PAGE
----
Independent Dating
and  

By clicking 'Search' you
are agreeing to our
Terms of Use.

iJobs Job Widget
iJobs Money & Business

Carlton Senior Appointments: Private Banking Manager - Intl Bank - Los Angeles

$200 - $350 per annum: Carlton Senior Appointments: Managing Producer – Office...

Carlton Senior Appointments: San Fran - Investment Advisor – Ind Advisory Firm

$125 - $225 per annum: Carlton Senior Appointments: San Fran - Investment Advi...

Sheridan Maine: Commercial Finance Manager

Up to £70,000 per annum + benefits: Sheridan Maine: Are you a qualified accoun...

Sheridan Maine: Regulatory Reporting Accountant

Up to £65,000 per annum + benefits: Sheridan Maine: Are you a qualified accoun...

Day In a Page

Homeless Veterans appeal: 'You look for someone who's an inspiration and try to be like them'

Homeless Veterans appeal

In 2010, Sgt Gary Jamieson stepped on an IED in Afghanistan and lost his legs and an arm. He reveals what, and who, helped him to make a remarkable recovery
Could cannabis oil reverse the effects of cancer?

Could cannabis oil reverse effects of cancer?

As a film following six patients receiving the controversial treatment is released, Kate Hilpern uncovers a very slippery issue
The Interview movie review: You can't see Seth Rogen and James Franco's Kim Jong Un assassination film, but you can read about it here

The Interview movie review

You can't see Seth Rogen and James Franco's Kim Jong Un assassination film, but you can read about it here
Serial mania has propelled podcasts into the cultural mainstream

How podcasts became mainstream

People have consumed gripping armchair investigation Serial with a relish typically reserved for box-set binges
Jesus Christ has become an unlikely pin-up for hipster marketing companies

Jesus Christ has become an unlikely pin-up

Kevin Lee Light, aka "Jesus", is the newest client of creative agency Mother while rival agency Anomaly has launched Sexy Jesus, depicting the Messiah in a series of Athena-style poses
Rosetta space mission voted most important scientific breakthrough of 2014

A memorable year for science – if not for mice

The most important scientific breakthroughs of 2014
Christmas cocktails to make you merry: From eggnog to Brown Betty and Rum Bumpo

Christmas cocktails to make you merry

Mulled wine is an essential seasonal treat. But now drinkers are rediscovering other traditional festive tipples. Angela Clutton raises a glass to Christmas cocktails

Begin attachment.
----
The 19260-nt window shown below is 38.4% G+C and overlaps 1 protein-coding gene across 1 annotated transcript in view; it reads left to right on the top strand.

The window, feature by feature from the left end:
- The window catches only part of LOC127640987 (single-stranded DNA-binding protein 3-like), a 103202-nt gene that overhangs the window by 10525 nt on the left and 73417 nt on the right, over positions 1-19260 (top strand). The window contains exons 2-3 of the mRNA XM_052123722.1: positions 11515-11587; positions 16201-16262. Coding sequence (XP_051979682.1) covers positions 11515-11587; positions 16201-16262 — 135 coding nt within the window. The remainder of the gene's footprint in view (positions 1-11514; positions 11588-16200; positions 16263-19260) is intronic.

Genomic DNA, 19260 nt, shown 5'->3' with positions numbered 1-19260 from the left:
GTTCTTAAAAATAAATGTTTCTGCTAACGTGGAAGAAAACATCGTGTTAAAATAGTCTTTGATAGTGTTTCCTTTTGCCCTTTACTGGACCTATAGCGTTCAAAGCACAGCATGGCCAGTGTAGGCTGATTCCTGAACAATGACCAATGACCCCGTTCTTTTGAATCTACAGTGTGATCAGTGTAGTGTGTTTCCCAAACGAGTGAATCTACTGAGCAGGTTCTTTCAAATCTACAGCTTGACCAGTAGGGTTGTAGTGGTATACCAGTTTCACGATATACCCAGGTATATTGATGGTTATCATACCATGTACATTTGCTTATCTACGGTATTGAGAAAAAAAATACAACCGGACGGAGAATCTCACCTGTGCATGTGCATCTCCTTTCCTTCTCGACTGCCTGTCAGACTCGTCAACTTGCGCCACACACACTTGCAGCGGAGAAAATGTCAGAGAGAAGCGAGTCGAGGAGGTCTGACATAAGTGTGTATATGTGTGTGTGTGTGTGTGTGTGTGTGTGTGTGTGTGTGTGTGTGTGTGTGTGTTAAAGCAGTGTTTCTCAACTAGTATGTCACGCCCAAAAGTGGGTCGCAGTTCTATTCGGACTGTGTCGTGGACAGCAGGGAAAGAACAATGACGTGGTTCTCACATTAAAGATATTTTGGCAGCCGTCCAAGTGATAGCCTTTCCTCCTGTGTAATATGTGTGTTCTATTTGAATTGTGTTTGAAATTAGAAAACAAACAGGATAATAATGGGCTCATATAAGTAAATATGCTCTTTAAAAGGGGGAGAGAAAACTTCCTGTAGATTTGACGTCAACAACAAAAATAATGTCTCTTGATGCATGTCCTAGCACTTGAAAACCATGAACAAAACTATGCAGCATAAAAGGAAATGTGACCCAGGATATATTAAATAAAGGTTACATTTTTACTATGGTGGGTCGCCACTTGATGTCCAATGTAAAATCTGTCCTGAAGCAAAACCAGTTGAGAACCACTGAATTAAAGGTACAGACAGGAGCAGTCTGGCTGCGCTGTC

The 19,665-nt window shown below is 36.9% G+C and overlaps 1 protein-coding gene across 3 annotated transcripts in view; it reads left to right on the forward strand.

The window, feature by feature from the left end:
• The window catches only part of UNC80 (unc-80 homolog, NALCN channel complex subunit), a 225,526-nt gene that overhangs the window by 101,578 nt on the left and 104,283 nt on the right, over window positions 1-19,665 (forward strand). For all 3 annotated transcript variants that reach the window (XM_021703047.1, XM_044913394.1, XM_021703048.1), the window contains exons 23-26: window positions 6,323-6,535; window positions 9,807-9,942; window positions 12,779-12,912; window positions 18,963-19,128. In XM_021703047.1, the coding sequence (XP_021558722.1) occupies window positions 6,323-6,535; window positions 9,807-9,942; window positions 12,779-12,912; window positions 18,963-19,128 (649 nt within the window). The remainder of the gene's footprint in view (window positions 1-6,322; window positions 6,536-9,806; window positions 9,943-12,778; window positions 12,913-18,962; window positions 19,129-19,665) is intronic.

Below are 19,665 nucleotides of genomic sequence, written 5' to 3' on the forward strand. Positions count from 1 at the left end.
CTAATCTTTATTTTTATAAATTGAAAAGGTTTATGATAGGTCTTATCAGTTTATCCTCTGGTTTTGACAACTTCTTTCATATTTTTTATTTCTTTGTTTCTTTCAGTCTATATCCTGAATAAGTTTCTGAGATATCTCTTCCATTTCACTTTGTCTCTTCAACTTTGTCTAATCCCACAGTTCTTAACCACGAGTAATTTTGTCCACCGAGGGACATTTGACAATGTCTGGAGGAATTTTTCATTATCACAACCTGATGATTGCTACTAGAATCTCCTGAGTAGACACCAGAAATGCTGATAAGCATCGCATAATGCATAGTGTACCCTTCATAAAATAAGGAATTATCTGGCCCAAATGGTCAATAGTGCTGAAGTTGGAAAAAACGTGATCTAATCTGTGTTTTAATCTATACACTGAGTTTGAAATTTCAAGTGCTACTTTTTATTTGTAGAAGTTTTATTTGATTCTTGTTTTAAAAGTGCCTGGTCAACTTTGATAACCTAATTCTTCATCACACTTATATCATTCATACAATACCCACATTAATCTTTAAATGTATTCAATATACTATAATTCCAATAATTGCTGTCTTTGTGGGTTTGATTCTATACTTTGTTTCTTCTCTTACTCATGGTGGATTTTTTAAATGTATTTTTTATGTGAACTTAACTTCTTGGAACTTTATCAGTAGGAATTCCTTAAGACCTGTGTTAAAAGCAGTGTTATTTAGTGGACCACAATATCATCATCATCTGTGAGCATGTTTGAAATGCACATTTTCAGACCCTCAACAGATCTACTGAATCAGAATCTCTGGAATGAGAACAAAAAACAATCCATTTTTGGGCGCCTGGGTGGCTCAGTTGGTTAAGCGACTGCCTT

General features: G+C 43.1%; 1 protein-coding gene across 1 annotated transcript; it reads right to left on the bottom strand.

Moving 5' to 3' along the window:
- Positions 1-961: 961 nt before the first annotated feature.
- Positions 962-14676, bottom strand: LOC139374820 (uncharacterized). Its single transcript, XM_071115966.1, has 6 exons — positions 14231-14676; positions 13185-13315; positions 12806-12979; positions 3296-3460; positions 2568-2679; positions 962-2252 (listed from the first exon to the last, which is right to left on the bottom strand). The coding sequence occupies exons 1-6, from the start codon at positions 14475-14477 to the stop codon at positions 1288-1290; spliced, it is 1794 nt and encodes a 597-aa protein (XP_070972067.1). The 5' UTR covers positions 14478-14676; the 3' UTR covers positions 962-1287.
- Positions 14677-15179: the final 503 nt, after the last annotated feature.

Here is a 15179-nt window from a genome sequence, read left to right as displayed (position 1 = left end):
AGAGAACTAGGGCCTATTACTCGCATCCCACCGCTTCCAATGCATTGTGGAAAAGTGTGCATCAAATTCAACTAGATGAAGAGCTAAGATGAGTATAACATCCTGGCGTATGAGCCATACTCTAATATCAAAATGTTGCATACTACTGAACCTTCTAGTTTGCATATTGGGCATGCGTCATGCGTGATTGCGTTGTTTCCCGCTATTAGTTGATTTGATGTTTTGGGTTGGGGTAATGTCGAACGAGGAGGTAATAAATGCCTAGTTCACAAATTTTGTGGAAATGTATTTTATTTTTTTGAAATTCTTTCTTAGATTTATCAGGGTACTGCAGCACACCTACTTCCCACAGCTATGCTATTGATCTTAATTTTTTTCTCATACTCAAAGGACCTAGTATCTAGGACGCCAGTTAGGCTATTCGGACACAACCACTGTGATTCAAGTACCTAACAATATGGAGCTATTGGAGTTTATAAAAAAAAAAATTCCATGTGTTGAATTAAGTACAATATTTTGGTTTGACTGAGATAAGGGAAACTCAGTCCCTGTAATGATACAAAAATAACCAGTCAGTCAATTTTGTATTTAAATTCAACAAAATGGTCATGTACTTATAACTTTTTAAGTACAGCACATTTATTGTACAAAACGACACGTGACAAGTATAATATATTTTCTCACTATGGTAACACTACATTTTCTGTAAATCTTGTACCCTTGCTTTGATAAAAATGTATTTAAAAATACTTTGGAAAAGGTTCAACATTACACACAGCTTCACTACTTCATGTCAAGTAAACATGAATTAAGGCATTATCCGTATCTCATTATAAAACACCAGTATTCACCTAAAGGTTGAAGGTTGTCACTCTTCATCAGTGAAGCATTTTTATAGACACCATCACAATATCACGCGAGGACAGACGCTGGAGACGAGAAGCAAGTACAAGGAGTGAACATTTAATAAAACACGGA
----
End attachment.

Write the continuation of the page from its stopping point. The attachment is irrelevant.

5 best activity trackers

Fitness technology: 5 best activity trackers

Up the ante in your regimen and change the habits of a lifetime with this wearable tech
Paul Scholes column: It's a little-known fact, but I have played one of the seven dwarves

Paul Scholes column

It's a little-known fact, but I have played one of the seven dwarves
Fifa's travelling circus once again steals limelight from real stars

Fifa's travelling circus once again steals limelight from real stars

Club World Cup kicked into the long grass by the continued farce surrounding Blatter, Garcia, Russia and Qatar
Frank Warren column: 2014 – boxing is back and winning new fans

Frank Warren: Boxing is back and winning new fans

2014 proves it's now one of sport's biggest hitters again
Jeb Bush vs Hillary Clinton: The power dynamics of the two first families

Jeb Bush vs Hillary Clinton

Karen Tumulty explores the power dynamics of the two first families
Stockholm is rivalling Silicon Valley with a hotbed of technology start-ups

Stockholm is rivalling Silicon Valley

The Swedish capital is home to two of the most popular video games in the world, as well as thousands of technology start-ups worth hundreds of millions of pounds – and it's all happened since 2009
Did Japanese workers really get their symbols mixed up and display Santa on a crucifix?

Crucified Santa: Urban myth refuses to die

The story goes that Japanese store workers created a life-size effigy of a smiling "Father Kurisumasu" attached to a facsimile of Our Lord's final instrument of torture
Jennifer Saunders and Kate Moss join David Walliams on set for TV adaptation of The Boy in the Dress

The Boy in the Dress: On set with the stars

Walliams' story about a boy who goes to school in a dress will be shown this Christmas